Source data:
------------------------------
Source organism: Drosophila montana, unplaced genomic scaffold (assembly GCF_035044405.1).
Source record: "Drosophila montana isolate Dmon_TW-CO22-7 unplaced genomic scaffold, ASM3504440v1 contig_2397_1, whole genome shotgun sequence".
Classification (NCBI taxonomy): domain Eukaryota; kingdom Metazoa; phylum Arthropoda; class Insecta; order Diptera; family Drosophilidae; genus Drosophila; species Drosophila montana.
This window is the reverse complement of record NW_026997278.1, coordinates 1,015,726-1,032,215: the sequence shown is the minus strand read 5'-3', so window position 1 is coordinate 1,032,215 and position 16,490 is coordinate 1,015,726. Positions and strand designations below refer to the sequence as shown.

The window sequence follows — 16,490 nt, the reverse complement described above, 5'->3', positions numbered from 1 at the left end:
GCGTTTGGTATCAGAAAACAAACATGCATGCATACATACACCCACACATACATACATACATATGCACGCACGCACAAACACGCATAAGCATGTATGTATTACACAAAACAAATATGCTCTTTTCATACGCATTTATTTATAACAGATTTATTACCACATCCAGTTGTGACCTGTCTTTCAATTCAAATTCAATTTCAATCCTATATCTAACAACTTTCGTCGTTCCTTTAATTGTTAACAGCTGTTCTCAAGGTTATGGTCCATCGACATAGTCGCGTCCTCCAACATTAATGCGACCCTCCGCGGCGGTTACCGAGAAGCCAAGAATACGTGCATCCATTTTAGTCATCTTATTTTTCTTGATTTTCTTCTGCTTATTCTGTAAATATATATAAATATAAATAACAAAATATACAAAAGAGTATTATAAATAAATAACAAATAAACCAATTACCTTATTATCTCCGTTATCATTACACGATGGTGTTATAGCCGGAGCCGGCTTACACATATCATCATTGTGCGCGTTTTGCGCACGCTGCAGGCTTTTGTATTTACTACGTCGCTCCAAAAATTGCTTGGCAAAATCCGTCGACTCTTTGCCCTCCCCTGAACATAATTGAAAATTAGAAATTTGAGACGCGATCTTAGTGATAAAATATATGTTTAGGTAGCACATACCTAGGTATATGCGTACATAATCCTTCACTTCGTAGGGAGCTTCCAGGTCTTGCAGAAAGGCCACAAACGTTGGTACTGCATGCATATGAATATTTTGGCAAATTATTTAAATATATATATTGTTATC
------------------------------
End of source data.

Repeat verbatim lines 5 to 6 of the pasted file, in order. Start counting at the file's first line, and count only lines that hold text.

The window sequence follows — 16,490 nt, the reverse complement described above, 5'->3', positions numbered from 1 at the left end:
GCGTTTGGTATCAGAAAACAAACATGCATGCATACATACACCCACACATACATACATACATATGCACGCACGCACAAACACGCATAAGCATGTATGTATTACACAAAACAAATATGCTCTTTTCATACGCATTTATTTATAACAGATTTATTACCACATCCAGTTGTGACCTGTCTTTCAATTCAAATTCAATTTCAATCCTATATCTAACAACTTTCGTCGTTCCTTTAATTGTTAACAGCTGTTCTCAAGGTTATGGTCCATCGACATAGTCGCGTCCTCCAACATTAATGCGACCCTCCGCGGCGGTTACCGAGAAGCCAAGAATACGTGCATCCATTTTAGTCATCTTATTTTTCTTGATTTTCTTCTGCTTATTCTGTAAATATATATAAATATAAATAACAAAATATACAAAAGAGTATTATAAATAAATAACAAATAAACCAATTACCTTATTATCTCCGTTATCATTACACGATGGTGTTATAGCCGGAGCCGGCTTACACATATCATCATTGTGCGCGTTTTGCGCACGCTGCAGGCTTTTGTATTTACTACGTCGCTCCAAAAATTGCTTGGCAAAATCCGTCGACTCTTTGCCCTCCCCTGAACATAATTGAAAATTAGAAATTTGAGACGCGATCTTAGTGATAAAATATATGTTTAGGTAGCACATACCTAGGTATATGCGTACATAATCCTTCACTTCGTAGGGAGCTTCCAGGTCTTGCAGAAAGGCCACAAACGTTGGTACTGCATGCATATGAATATTTTGGCAAATTATTTAAATATATATATTGTTATC